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X-49A Speedhawk Developer Piasecki Dies

X-49A Speedhawk Developer Piasecki Dies

Frank Piasecki, designer of revolutionary helicopters like the PV-2, the 16H-1 and the X-49A died February 11th, 2007.

Early last year, one of America’s pioneers of rotary aircraft, Frank Piasecki, sadly passed away. Piasecki was best known as the man who successfully developed the first tandem-rotor helicopter.

In 1940, Piasecki and a former class mate, Howard Venzie, formed a company called PV Engineering. The company built a single-seat, single-rotor helicopter designated the PV-2 that took its first flight on April 11, 1943.

pv-2 helicopter

PV-2 Helicopter

The design won them a military contract and in 1946, the company changed its name to Piasecki Helicopter Corporation.

In 1986 President Ronald Reagan awarded Piasecki the National Medal of Technology for his long running contributions to the world of aviation.

piasecki meets reagan

Piasecki Meets Reagan

Piasecki’s designs paved the way for long-serving military helicopters like the CH-47 Chinook and the CH-46 Sea Knight. Piasecki was also responsible for the creation of the Boeing Vertol Company which generates over $500 million dollars a year.

In the early 60’s Piasecki began testing new helicopter concepts including the Piasecki 16H-1 and 16H-1A. These helicopters could fly at speeds of up to 225 mph (360 km/h) and provided the inspiration for newer, compound helicopter designs like the X-49A Speedhawk.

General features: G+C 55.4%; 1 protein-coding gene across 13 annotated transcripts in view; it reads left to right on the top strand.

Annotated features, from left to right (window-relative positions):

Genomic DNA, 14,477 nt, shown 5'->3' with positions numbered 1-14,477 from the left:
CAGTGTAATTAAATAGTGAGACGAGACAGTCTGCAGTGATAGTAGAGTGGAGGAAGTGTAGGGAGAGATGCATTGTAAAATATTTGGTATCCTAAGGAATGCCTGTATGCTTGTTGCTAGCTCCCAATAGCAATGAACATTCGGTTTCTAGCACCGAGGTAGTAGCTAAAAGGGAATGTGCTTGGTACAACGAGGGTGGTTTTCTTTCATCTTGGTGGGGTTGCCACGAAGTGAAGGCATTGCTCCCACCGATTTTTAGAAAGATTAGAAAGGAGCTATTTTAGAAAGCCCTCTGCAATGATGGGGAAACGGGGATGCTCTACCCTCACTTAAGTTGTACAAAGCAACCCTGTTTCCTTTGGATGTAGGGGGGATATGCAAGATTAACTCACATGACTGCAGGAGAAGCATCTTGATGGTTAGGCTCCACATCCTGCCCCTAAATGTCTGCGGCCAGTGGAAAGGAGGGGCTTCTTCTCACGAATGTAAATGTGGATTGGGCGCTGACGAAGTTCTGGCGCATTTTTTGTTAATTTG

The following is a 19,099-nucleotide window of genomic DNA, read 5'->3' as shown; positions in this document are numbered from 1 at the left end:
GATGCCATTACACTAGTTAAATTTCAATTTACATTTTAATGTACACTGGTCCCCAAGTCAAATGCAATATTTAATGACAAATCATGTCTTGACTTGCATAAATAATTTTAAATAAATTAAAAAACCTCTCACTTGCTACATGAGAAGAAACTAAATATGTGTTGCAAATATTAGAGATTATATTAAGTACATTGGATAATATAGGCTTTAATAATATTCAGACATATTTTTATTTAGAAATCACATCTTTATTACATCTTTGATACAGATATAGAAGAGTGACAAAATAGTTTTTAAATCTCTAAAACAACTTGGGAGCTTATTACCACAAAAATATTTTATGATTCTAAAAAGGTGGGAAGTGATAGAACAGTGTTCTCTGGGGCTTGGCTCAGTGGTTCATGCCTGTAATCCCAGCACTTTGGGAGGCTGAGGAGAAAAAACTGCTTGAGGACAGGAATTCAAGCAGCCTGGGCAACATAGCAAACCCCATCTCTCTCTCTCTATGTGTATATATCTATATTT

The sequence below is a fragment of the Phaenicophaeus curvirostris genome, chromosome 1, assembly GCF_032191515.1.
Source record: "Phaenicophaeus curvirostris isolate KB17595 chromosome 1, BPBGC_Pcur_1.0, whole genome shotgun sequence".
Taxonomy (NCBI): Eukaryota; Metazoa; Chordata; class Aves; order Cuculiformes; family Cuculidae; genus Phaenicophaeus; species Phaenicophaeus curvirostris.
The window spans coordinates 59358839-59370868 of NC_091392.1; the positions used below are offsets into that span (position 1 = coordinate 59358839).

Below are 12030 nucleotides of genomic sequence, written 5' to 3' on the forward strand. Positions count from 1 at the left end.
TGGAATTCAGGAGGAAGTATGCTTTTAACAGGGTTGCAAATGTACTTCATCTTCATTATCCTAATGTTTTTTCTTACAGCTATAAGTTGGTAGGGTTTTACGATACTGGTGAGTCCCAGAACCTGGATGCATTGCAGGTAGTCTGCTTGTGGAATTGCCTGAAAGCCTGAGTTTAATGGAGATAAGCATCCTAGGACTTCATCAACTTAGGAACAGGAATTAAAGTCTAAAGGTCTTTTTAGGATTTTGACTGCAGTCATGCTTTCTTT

X49A Speedhawk

X49A Speedhawk

The Speedhawk, originally designated YSH-60F/VTDP, consists of Sikorsky YSH-60F chassis that has been modified to incorporate the lifting wings of a Aerostar FJ-100 business jet and a “Vectored Thrust Ducted Propeller” (VTDP) system. A ring tail has since been added and the helicopter drive train modified to better accommodate VTDP.

Piasecki’s modifications to the YSH-60F enable the Speedhawk to fly over speeds of 200 kt (360 km/h).

The X-49A has completed its initial testing phase, and is continuing with further rigorous testing before hopefully being deployed by the US Navy.


  • Maximum speed: 145 knots (167 mph, 268 km/h)
  • Range: 380 nmi (437 mi, 704 km)
  • Service ceiling 19,000 ft (5,790 m)
  • Rate of climb: 700 ft/min (3.6 m/s)
  • Disc loading: lb/ft² (kg/m²)
  • Crew: 3
  • Capacity: 8 passengers or slung load of 6,000 lb or internal load of 4,100 lb for -B, -F and -H models and 11 passengers or slung load of 9,000 lb for -S
  • Length: 64 ft 10 in (19.76 m)
  • Rotor diameter: 53 ft 8 in (16.36 m)
  • Height: 17 ft 2 in (5.23 m)
  • Disc area: 2,262 ft² (210 m²)
  • Empty weight: 13,648 lb (6,190 kg)
  • Loaded weight: 20,110 lb (9,575 kg)
  • Max takeoff weight: 21,884 lb (9,927 kg)
  • Powerplant: 2× General Electric T700-GE-401C turboshaft, 1,620 hp (1,208 kW) continuous each

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One Comment

  1. Brussels 26 dec 09 at 0.10 am local time
    Just can’t understand why this idea is not progressing faster and further than it ought to be: or are current models just impeding any further development.
    Moreover, if materials and motors are of course more powerful, this is just another variant of the autogiro principle ( flying around 1934 if not earlier).
    Since 2007 no further news of this new (?) vertol ?
    Bst rgds    maxim

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